The people who put money into this accountancy business also strike me as a little daft. Did they never asked why he needed over £50K or ask what he was doing with it? If there was a business that relied on his skills why would he share the rewards with others? I rather suspect his motivation was not that honest from the outset Homshaw1
  • Score: 2

12:15pm Wed 27 Feb 13

hottopic says...

He's wrong, he will be jailed.... I think were issing the bigger picture here....
Gambling.... It sounds as though they have proved the majority has been used for gambling. This is a massive problem in society. They reckon that 1% of people are compulsive gamblers, looking at the impact of this. If each compulsive gambler affects on average 5 people through this addiction (probably more if you take into consideration, family colleagues etc.) then thats atleast 6% of the population. This is a social problem which will never be tackled as the tax revenue from the bookmakers is huge. Probably 97% of people will think this is tosh as they won't understand or have been that badly affected by gambling (ie. vitim of fraud) but still just blame the person (which is understandable), the other 3% are the actual compulsive gamblers and those who have seen someone change because of gambling (just like one would with drugs) and can apportion a change on character because of it. Many consider it an illness including medical professionals. This is why when even bang to rights someone would carryon trying to fund a habbit. Irrational behaviour, irrational because of an addiction. Most addicitions ruin lives and families, the bigger picture is that gambling is not good for society.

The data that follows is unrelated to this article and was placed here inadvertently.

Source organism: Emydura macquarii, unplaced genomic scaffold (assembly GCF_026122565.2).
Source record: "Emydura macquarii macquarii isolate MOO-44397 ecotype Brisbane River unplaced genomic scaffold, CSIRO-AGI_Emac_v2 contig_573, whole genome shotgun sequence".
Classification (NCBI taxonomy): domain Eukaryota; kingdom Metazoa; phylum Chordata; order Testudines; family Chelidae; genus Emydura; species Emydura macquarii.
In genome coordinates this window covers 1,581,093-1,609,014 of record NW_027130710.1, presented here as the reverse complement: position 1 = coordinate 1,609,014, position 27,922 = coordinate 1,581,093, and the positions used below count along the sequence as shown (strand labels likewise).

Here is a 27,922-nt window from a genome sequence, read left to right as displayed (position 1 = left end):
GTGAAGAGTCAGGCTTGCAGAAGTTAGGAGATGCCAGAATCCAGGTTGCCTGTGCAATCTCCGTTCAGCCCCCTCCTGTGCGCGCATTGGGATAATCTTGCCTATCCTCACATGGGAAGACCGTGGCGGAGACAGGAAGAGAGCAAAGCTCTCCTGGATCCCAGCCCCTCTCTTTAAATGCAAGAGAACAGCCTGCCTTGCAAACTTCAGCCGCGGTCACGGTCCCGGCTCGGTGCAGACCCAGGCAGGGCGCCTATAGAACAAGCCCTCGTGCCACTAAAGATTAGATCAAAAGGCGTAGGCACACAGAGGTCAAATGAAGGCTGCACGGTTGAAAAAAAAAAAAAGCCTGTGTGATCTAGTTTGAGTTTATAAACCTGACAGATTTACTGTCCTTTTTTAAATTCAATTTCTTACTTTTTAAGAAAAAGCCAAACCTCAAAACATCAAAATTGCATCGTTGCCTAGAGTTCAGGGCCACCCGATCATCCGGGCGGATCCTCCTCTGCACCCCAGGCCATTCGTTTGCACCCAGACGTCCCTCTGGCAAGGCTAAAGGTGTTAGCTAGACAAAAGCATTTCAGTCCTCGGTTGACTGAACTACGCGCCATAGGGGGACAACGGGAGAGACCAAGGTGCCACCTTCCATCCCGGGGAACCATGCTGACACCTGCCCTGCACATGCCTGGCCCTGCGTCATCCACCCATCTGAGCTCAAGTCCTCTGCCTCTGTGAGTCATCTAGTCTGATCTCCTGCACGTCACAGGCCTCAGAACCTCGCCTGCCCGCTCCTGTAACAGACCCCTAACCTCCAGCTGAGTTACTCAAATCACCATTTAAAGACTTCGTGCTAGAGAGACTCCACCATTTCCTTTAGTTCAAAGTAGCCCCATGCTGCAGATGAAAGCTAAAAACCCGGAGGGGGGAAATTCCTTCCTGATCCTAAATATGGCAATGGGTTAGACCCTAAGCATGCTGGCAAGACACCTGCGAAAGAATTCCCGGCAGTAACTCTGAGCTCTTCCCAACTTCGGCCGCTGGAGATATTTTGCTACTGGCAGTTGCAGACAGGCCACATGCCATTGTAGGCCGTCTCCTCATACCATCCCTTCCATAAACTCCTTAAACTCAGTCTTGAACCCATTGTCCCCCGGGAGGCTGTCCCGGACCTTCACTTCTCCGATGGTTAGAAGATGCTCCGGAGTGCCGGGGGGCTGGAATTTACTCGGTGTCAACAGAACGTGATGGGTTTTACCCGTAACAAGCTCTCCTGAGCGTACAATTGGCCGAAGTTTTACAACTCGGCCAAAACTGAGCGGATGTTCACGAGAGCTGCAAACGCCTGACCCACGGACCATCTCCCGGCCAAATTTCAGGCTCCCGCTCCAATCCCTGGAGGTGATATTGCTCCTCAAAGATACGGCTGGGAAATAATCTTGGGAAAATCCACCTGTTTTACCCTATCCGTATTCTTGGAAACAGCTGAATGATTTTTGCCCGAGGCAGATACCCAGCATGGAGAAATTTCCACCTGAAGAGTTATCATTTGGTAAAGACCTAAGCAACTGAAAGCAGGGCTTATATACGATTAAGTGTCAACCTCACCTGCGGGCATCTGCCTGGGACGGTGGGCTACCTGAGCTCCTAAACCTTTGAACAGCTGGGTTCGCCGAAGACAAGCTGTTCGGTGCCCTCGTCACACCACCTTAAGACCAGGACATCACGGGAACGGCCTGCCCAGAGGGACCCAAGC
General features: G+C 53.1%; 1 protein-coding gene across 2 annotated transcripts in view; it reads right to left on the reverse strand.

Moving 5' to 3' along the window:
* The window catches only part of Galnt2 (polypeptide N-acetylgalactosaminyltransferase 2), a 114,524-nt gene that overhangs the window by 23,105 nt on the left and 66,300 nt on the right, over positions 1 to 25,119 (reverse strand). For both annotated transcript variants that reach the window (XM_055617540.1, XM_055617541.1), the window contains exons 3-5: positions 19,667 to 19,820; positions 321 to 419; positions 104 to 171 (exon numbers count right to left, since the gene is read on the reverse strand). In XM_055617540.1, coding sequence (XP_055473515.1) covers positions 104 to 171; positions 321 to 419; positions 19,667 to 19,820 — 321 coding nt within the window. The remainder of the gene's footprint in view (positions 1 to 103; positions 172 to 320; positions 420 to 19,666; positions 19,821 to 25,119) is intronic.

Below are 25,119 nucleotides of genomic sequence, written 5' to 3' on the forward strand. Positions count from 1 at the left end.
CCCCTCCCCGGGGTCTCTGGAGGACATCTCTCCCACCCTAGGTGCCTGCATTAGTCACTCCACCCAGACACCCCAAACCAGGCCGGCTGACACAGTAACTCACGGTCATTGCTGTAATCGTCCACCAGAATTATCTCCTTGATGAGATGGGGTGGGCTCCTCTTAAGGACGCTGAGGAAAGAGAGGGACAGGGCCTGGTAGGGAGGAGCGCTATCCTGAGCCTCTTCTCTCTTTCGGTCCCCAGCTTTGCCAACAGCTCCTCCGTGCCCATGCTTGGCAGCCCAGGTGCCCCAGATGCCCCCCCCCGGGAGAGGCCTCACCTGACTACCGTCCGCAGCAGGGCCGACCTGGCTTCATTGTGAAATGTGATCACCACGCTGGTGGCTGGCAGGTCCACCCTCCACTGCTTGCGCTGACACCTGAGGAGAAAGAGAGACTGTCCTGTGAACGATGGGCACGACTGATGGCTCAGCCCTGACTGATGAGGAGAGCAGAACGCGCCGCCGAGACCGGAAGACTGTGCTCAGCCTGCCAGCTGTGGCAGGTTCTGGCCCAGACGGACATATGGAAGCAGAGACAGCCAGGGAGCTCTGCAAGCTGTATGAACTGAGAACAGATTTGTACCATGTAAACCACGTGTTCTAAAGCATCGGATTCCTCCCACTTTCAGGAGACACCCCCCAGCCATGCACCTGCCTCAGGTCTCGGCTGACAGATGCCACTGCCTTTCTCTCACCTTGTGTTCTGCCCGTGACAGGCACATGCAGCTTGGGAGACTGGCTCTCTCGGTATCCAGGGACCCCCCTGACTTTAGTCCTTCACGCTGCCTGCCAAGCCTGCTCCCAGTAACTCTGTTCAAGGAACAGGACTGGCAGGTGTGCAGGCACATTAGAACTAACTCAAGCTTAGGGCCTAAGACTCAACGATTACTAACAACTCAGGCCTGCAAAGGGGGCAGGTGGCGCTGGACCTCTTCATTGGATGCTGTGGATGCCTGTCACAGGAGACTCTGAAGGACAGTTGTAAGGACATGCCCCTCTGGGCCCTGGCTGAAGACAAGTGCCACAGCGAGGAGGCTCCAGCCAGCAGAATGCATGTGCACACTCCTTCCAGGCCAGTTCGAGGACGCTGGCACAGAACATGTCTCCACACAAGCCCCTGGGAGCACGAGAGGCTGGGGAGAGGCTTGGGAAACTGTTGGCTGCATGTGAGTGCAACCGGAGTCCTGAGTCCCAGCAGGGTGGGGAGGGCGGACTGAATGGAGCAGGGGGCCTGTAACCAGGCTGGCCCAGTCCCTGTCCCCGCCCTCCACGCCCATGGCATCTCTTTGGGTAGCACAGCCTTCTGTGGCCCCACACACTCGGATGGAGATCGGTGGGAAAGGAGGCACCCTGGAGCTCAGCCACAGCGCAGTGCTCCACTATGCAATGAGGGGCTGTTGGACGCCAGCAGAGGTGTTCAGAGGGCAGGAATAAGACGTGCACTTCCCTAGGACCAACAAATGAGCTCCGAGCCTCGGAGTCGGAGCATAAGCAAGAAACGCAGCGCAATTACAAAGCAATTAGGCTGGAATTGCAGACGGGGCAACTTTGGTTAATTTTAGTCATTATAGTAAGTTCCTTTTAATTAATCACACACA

He's wrong, he will be jailed.... I think were issing the bigger picture here.... Gambling.... It sounds as though they have proved the majority has been used for gambling. This is a massive problem in society. They reckon that 1% of people are compulsive gamblers, looking at the impact of this. If each compulsive gambler affects on average 5 people through this addiction (probably more if you take into consideration, family colleagues etc.) then thats atleast 6% of the population. This is a social problem which will never be tackled as the tax revenue from the bookmakers is huge. Probably 97% of people will think this is tosh as they won't understand or have been that badly affected by gambling (ie. vitim of fraud) but still just blame the person (which is understandable), the other 3% are the actual compulsive gamblers and those who have seen someone change because of gambling (just like one would with drugs) and can apportion a change on character because of it. Many consider it an illness including medical professionals. This is why when even bang to rights someone would carryon trying to fund a habbit. Irrational behaviour, irrational because of an addiction. Most addicitions ruin lives and families, the bigger picture is that gambling is not good for society. hottopic
  • Score: 0

12:22pm Wed 27 Feb 13

Apalled says...

I here what you saying, however, rightly or wrongly, gambling, in its self, is not illegal.
Stealing, from friends and colleagues, is.
I here what you saying, however, rightly or wrongly, gambling, in its self, is not illegal. Stealing, from friends and colleagues, is. Apalled
  • Score: 4